Horses feed on grass, hay and focus such as grain and manufactured feed. Not every horse requires the same amount and kind of food. A workhorse definitely needs more food than a non-working horse. A major horse naturally needs more food than a pony. One thing all horses have in common is a stomach. Horses”chew” every so often but the quantity of food they eat is really very little. They have a delicate stomach that’s the reason why it’s imperative to know what and how much food a horse should consume. If you are searching for additional details on haylage suppliers, explore the above site.
The answer generally depends upon the horse’s age, breed, and quality of feed, the condition of teeth, the weather and the quality of its own shelter. Green grass is the most natural type of food for a horse. A good excellent pasture best suit older horses which do minimum work in any way. Note that horses are quite picky and will not eat everything that’s”green” as they tend to select where they graze. It’s best to divide the pasture into paddocks then rotate the horses’ grazing areas through different paddocks. This rotation will give the grass the opportunity to grow back. Do not try to feed a horse with lawn grass clippings as doing so could cause founder or laminitis, a painful inflammation of a horse’s hoof. Horses thrive on hay. However, do not feed a horse any old hay as it may contain mold and dust. It’s ideal to purchase green bales of hay that’s free from dust and mold. Check the center of the bale by sticking your hands into it to make sure it is not warm. Moldy and dusty hay can cause respiratory problems and colic. As a preventive measure, it’s best to soak the hay in clean water before giving it to a horse for feeding. There are various sorts of hay and the local variety will dictate what type of hay is available as horse feed. Hay can be legume or grass hay. A mixture of grass and legume hays is a fantastic feed for horses. Grass and hay cannot provide the right quantity of nourishment for a medium to hard-working horses, pregnant and nursing mares and developing young horses. These horses need carbohydrates or focus.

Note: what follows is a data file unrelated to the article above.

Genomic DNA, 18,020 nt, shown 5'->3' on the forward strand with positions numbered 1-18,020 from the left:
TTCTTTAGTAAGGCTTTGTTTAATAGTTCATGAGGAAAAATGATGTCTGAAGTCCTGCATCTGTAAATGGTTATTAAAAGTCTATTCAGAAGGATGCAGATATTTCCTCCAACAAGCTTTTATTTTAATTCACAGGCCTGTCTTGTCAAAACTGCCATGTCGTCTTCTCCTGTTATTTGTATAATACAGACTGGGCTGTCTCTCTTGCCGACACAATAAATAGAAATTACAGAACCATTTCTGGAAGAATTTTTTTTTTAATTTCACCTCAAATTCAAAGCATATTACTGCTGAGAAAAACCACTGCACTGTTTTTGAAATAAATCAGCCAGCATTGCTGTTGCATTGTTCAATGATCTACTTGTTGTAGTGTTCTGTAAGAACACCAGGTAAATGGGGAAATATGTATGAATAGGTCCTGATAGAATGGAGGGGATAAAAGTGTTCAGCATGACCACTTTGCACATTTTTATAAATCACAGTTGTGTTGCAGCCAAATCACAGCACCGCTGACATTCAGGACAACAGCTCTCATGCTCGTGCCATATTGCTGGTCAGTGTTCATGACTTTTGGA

Note that hay should stay its staple bulk diet as too much grain can cause health and digestive problems. Other alternatives for concentrates are the mixture of grain and molasses; beet pulps; pellets, cubes and other manufactured feeds. Choosing the perfect feed for a horse is now easier as there are various feeds formulated to match a horse’s age, health, and general condition. Always remember to provide an infinite supply of fresh water to the horse except right after heavy work. A hot and sweaty horse should take it easy on water consumption. Cool the horse down a bit and extend several small drinks of water. Hay and grass are food. They contain fiber, calcium, protein, and vitamins. A mature horse normally eats one bale of hay every day. Note that a horse needs about 2 to 2.2pounds of feed because of its body weight. The meal should consist of 20% concentrates and 80% hay.